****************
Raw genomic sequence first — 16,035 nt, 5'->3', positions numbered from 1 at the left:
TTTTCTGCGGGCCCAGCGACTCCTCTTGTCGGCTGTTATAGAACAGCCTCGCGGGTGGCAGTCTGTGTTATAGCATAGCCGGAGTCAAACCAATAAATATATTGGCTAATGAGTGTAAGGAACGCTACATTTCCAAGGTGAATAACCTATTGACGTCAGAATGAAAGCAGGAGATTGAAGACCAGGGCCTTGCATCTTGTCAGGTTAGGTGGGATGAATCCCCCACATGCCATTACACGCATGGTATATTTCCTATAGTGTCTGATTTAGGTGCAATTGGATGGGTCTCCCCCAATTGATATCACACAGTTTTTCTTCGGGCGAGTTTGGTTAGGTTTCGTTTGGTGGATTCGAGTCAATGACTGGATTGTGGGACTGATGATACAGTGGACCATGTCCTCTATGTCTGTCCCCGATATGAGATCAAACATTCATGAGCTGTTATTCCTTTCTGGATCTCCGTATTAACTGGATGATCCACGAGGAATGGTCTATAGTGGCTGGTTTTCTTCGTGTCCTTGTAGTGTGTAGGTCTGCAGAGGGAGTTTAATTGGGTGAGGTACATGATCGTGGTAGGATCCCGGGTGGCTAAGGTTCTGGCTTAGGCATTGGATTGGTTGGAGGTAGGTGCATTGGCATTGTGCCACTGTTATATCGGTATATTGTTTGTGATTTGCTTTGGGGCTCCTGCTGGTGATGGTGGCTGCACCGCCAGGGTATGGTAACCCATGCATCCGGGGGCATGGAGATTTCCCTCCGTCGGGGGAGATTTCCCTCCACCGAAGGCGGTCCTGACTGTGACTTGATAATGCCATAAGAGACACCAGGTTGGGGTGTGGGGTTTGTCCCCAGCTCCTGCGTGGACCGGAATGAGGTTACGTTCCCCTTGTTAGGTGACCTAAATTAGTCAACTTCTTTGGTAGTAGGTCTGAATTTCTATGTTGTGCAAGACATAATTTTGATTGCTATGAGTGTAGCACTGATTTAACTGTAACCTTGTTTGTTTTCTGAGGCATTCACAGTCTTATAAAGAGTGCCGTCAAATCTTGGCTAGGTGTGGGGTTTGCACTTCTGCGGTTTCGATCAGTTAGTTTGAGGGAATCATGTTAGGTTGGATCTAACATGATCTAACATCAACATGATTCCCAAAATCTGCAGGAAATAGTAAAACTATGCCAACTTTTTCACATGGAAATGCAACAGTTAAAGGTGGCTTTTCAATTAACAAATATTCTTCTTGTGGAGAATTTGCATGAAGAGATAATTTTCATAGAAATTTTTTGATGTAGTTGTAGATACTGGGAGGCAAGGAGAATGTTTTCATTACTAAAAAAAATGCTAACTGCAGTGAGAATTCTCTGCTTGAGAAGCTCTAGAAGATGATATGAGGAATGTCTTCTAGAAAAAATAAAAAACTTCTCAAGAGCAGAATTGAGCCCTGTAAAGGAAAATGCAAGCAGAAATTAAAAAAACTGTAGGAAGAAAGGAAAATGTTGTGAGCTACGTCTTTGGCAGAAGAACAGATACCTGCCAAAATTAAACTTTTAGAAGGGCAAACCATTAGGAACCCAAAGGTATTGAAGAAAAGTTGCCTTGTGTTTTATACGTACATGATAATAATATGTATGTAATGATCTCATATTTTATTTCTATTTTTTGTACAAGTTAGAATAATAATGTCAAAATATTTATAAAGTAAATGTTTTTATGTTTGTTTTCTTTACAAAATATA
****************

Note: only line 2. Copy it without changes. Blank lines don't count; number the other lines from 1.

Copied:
TTTTCTGCGGGCCCAGCGACTCCTCTTGTCGGCTGTTATAGAACAGCCTCGCGGGTGGCAGTCTGTGTTATAGCATAGCCGGAGTCAAACCAATAAATATATTGGCTAATGAGTGTAAGGAACGCTACATTTCCAAGGTGAATAACCTATTGACGTCAGAATGAAAGCAGGAGATTGAAGACCAGGGCCTTGCATCTTGTCAGGTTAGGTGGGATGAATCCCCCACATGCCATTACACGCATGGTATATTTCCTATAGTGTCTGATTTAGGTGCAATTGGATGGGTCTCCCCCAATTGATATCACACAGTTTTTCTTCGGGCGAGTTTGGTTAGGTTTCGTTTGGTGGATTCGAGTCAATGACTGGATTGTGGGACTGATGATACAGTGGACCATGTCCTCTATGTCTGTCCCCGATATGAGATCAAACATTCATGAGCTGTTATTCCTTTCTGGATCTCCGTATTAACTGGATGATCCACGAGGAATGGTCTATAGTGGCTGGTTTTCTTCGTGTCCTTGTAGTGTGTAGGTCTGCAGAGGGAGTTTAATTGGGTGAGGTACATGATCGTGGTAGGATCCCGGGTGGCTAAGGTTCTGGCTTAGGCATTGGATTGGTTGGAGGTAGGTGCATTGGCATTGTGCCACTGTTATATCGGTATATTGTTTGTGATTTGCTTTGGGGCTCCTGCTGGTGATGGTGGCTGCACCGCCAGGGTATGGTAACCCATGCATCCGGGGGCATGGAGATTTCCCTCCGTCGGGGGAGATTTCCCTCCACCGAAGGCGGTCCTGACTGTGACTTGATAATGCCATAAGAGACACCAGGTTGGGGTGTGGGGTTTGTCCCCAGCTCCTGCGTGGACCGGAATGAGGTTACGTTCCCCTTGTTAGGTGACCTAAATTAGTCAACTTCTTTGGTAGTAGGTCTGAATTTCTATGTTGTGCAAGACATAATTTTGATTGCTATGAGTGTAGCACTGATTTAACTGTAACCTTGTTTGTTTTCTGAGGCATTCACAGTCTTATAAAGAGTGCCGTCAAATCTTGGCTAGGTGTGGGGTTTGCACTTCTGCGGTTTCGATCAGTTAGTTTGAGGGAATCATGTTAGGTTGGATCTAACATGATCTAACATCAACATGATTCCCAAAATCTGCAGGAAATAGTAAAACTATGCCAACTTTTTCACATGGAAATGCAACAGTTAAAGGTGGCTTTTCAATTAACAAATATTCTTCTTGTGGAGAATTTGCATGAAGAGATAATTTTCATAGAAATTTTTTGATGTAGTTGTAGATACTGGGAGGCAAGGAGAATGTTTTCATTACTAAAAAAAATGCTAACTGCAGTGAGAATTCTCTGCTTGAGAAGCTCTAGAAGATGATATGAGGAATGTCTTCTAGAAAAAATAAAAAACTTCTCAAGAGCAGAATTGAGCCCTGTAAAGGAAAATGCAAGCAGAAATTAAAAAAACTGTAGGAAGAAAGGAAAATGTTGTGAGCTACGTCTTTGGCAGAAGAACAGATACCTGCCAAAATTAAACTTTTAGAAGGGCAAACCATTAGGAACCCAAAGGTATTGAAGAAAAGTTGCCTTGTGTTTTATACGTACATGATAATAATATGTATGTAATGATCTCATATTTTATTTCTATTTTTTGTACAAGTTAGAATAATAATGTCAAAATATTTATAAAGTAAATGTTTTTATGTTTGTTTTCTTTACAAAATATA